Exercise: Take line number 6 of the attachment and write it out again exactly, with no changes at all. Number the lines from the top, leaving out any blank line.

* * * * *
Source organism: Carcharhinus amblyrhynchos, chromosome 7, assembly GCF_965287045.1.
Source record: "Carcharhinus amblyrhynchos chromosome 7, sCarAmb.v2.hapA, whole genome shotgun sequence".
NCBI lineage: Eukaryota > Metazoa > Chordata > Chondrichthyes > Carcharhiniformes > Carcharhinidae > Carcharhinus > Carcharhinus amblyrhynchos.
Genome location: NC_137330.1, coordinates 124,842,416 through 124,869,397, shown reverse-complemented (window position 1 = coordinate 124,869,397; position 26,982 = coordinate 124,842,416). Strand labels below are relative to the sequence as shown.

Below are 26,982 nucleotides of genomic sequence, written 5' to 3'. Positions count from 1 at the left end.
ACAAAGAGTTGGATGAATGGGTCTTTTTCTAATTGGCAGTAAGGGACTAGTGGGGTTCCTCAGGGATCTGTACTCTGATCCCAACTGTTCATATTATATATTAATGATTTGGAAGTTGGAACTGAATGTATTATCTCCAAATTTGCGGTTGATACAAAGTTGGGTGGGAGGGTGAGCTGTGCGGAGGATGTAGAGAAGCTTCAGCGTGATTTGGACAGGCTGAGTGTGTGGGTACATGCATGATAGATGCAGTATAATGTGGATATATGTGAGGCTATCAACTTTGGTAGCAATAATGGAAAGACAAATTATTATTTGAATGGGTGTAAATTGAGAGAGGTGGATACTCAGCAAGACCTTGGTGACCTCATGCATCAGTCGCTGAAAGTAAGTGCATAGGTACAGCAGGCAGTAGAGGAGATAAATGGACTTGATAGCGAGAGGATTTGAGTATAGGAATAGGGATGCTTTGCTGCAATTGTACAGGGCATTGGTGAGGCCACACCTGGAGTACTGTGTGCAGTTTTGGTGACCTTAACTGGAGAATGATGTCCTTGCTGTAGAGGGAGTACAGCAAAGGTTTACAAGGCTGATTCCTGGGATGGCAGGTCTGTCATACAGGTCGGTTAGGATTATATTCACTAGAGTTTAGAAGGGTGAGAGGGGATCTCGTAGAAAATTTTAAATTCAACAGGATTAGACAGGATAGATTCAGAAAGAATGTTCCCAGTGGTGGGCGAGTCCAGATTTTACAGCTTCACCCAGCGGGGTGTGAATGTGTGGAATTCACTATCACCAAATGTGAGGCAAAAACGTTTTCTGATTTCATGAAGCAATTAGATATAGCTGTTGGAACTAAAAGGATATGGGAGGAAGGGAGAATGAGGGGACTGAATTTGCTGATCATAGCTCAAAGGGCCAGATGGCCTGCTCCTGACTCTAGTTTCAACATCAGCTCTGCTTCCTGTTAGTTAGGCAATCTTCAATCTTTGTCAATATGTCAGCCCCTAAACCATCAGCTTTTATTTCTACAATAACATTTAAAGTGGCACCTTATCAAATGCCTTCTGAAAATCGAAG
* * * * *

ACAAAGAGTTGGATGAATGGGTCTTTTTCTAATTGGCAGTAAGGGACTAGTGGGGTTCCTCAGGGATCTGTACTCTGATCCCAACTGTTCATATTATATATTAATGATTTGGAAGTTGGAACTGAATGTATTATCTCCAAATTTGCGGTTGATACAAAGTTGGGTGGGAGGGTGAGCTGTGCGGAGGATGTAGAGAAGCTTCAGCGTGATTTGGACAGGCTGAGTGTGTGGGTACATGCATGATAGATGCAGTATAATGTGGATATATGTGAGGCTATCAACTTTGGTAGCAATAATGGAAAGACAAATTATTATTTGAATGGGTGTAAATTGAGAGAGGTGGATACTCAGCAAGACCTTGGTGACCTCATGCATCAGTCGCTGAAAGTAAGTGCATAGGTACAGCAGGCAGTAGAGGAGATAAATGGACTTGATAGCGAGAGGATTTGAGTATAGGAATAGGGATGCTTTGCTGCAATTGTACAGGGCATTGGTGAGGCCACACCTGGAGTACTGTGTGCAGTTTTGGTGACCTTAACTGGAGAATGATGTCCTTGCTGTAGAGGGAGTACAGCAAAGGTTTACAAGGCTGATTCCTGGGATGGCAGGTCTGTCATACAGGTCGGTTAGGATTATATTCACTAGAGTTTAGAAGGGTGAGAGGGGATCTCGTAGAAAATTTTAAATTCAACAGGATTAGACAGGATAGATTCAGAAAGAATGTTCCCAGTGGTGGGCGAGTCCAGATTTTACAGCTTCACCCAGCGGGGTGTGAATGTGTGGAATTCACTATCACCAAATGTGAGGCAAAAACGTTTTCTGATTTCATGAAGCAATTAGATATAGCTGTTGGAACTAAAAGGATATGGGAGGAAGGGAGAATGAGGGGACTGAATTTGCTGATCATAGCTCAAAGGGCCAGATGGCCTGCTCCTGACTCTAGTTTCAACATCAGCTCTGCTTCCTGTTAGTTAGGCAATCTTCAATCTTTGTCAATATGTCAGCCCCTAAACCATCAGCTTTTATTTCTACAATAACATTTAAAGTGGCACCTTATCAAATGCCTTCTGAAAATCGAAG